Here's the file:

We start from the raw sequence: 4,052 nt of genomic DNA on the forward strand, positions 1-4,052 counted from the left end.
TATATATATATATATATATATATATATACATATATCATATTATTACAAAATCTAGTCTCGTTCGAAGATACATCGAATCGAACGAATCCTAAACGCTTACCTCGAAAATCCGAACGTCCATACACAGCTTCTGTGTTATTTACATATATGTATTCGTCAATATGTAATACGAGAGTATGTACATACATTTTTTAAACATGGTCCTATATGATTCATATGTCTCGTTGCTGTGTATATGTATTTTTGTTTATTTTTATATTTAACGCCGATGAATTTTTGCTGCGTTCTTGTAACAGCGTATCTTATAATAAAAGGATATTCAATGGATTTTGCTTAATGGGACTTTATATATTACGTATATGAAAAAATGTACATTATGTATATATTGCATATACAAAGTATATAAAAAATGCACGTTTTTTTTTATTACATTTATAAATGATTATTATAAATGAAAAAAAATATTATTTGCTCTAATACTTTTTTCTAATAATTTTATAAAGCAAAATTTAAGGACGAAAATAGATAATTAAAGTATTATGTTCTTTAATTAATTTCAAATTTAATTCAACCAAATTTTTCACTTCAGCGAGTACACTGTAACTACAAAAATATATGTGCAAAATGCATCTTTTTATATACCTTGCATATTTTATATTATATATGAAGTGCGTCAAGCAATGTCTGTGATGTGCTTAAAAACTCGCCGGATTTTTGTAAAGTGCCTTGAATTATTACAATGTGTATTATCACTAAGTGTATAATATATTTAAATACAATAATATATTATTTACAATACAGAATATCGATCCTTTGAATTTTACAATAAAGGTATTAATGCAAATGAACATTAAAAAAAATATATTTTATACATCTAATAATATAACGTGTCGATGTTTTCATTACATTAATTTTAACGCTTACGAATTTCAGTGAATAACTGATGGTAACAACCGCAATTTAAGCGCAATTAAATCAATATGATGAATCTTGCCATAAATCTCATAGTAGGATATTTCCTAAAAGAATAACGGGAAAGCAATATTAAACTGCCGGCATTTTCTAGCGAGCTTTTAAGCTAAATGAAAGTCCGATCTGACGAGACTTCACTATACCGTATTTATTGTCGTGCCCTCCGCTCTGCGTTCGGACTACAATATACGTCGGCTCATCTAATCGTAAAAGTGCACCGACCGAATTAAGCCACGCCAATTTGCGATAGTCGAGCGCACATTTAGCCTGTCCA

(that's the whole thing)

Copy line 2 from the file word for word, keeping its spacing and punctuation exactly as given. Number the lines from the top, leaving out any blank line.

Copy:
TATATATATATATATATATATATATATACATATATCATATTATTACAAAATCTAGTCTCGTTCGAAGATACATCGAATCGAACGAATCCTAAACGCTTACCTCGAAAATCCGAACGTCCATACACAGCTTCTGTGTTATTTACATATATGTATTCGTCAATATGTAATACGAGAGTATGTACATACATTTTTTAAACATGGTCCTATATGATTCATATGTCTCGTTGCTGTGTATATGTATTTTTGTTTATTTTTATATTTAACGCCGATGAATTTTTGCTGCGTTCTTGTAACAGCGTATCTTATAATAAAAGGATATTCAATGGATTTTGCTTAATGGGACTTTATATATTACGTATATGAAAAAATGTACATTATGTATATATTGCATATACAAAGTATATAAAAAATGCACGTTTTTTTTTATTACATTTATAAATGATTATTATAAATGAAAAAAAATATTATTTGCTCTAATACTTTTTTCTAATAATTTTATAAAGCAAAATTTAAGGACGAAAATAGATAATTAAAGTATTATGTTCTTTAATTAATTTCAAATTTAATTCAACCAAATTTTTCACTTCAGCGAGTACACTGTAACTACAAAAATATATGTGCAAAATGCATCTTTTTATATACCTTGCATATTTTATATTATATATGAAGTGCGTCAAGCAATGTCTGTGATGTGCTTAAAAACTCGCCGGATTTTTGTAAAGTGCCTTGAATTATTACAATGTGTATTATCACTAAGTGTATAATATATTTAAATACAATAATATATTATTTACAATACAGAATATCGATCCTTTGAATTTTACAATAAAGGTATTAATGCAAATGAACATTAAAAAAAATATATTTTATACATCTAATAATATAACGTGTCGATGTTTTCATTACATTAATTTTAACGCTTACGAATTTCAGTGAATAACTGATGGTAACAACCGCAATTTAAGCGCAATTAAATCAATATGATGAATCTTGCCATAAATCTCATAGTAGGATATTTCCTAAAAGAATAACGGGAAAGCAATATTAAACTGCCGGCATTTTCTAGCGAGCTTTTAAGCTAAATGAAAGTCCGATCTGACGAGACTTCACTATACCGTATTTATTGTCGTGCCCTCCGCTCTGCGTTCGGACTACAATATACGTCGGCTCATCTAATCGTAAAAGTGCACCGACCGAATTAAGCCACGCCAATTTGCGATAGTCGAGCGCACATTTAGCCTGTCCA